Rhythm

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Rhythm: Art Music Literature was founded as a quarterly magazine, published in London, with the first issue dated Summer, 1911. After four quarterly issues it became a monthly, until it ceased publication with the issue of March 1913. The principle editor from beginning to end was John Middleton Murry, assisted at the beginning by Michael T. H. Sadler and by John Duncan Fergusson, who acted as art editor for most of the short life of the magazine. Katherine Mansfield joined the staff with the first monthly issue, in June 1912, as an assistant editor, becoming co-editor in the issue of February 1913. Her stories and poems appeared regularly. This journal is especially important for its art and the theory of rhythm in the arts sketched out in its pages, which made it a major precursor of Vorticism. Many of the artists connected to Rhythm were later considered Vorticists. (Source)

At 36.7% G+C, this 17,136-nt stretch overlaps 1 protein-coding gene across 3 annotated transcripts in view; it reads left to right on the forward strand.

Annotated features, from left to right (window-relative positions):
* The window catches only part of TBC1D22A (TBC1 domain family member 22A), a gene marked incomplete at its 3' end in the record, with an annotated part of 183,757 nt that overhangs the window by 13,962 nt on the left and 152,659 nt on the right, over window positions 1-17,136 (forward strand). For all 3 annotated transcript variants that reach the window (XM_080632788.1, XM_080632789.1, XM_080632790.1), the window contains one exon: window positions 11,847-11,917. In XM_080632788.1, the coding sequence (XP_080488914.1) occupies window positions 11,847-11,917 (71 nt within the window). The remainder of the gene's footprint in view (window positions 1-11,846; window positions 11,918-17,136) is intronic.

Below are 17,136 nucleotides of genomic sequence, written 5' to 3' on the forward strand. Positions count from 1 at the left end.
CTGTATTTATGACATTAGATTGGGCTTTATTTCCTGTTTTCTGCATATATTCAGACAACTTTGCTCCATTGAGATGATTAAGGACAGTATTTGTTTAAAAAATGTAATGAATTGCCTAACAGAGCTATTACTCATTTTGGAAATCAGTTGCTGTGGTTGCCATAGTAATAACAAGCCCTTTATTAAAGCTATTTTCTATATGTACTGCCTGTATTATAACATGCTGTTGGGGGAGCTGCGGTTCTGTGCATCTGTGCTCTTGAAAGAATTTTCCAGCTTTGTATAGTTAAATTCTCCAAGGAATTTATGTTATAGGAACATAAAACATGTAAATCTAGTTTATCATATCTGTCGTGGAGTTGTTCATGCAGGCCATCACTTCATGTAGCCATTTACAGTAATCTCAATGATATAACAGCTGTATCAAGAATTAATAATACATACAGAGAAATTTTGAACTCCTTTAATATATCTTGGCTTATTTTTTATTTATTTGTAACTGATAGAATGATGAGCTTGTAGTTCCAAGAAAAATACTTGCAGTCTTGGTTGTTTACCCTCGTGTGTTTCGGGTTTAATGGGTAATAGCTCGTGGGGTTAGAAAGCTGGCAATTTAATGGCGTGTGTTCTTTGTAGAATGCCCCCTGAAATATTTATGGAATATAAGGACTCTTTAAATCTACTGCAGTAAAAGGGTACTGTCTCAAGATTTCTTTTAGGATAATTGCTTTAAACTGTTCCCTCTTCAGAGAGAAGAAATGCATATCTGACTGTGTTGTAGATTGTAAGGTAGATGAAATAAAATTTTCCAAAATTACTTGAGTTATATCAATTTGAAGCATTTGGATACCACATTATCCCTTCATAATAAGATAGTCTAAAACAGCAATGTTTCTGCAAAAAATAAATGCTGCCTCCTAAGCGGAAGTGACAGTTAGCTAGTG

Issues[edit]

Literature[edit]

  • Faith Binckes, Modernism, Magazines, and the British avant-garde: Reading Rhythm, 1910-1914, Oxford University Press, 2010, 272 pp. [1]

Links[edit]


Avant-garde and modernist magazines

Poesia (1905-09, 1920), Der Sturm (1910-32), Blast (1914-15), The Egoist (1914-19), The Little Review (1914-29), 291 (1915-16), MA (1916-25), De Stijl (1917-20, 1921-32), Dada (1917-21), Noi (1917-25), 391 (1917-24), Zenit (1921-26), Broom (1921-24), Veshch/Gegenstand/Objet (1922), Die Form (1922, 1925-35), Contimporanul (1922-32), Secession (1922-24), Klaxon (1922-23), Merz (1923-32), LEF (1923-25), G (1923-26), Irradiador (1923), Sovremennaya architektura (1926-30), Novyi LEF (1927-29), ReD (1927-31), Close Up (1927-33), transition (1927-38).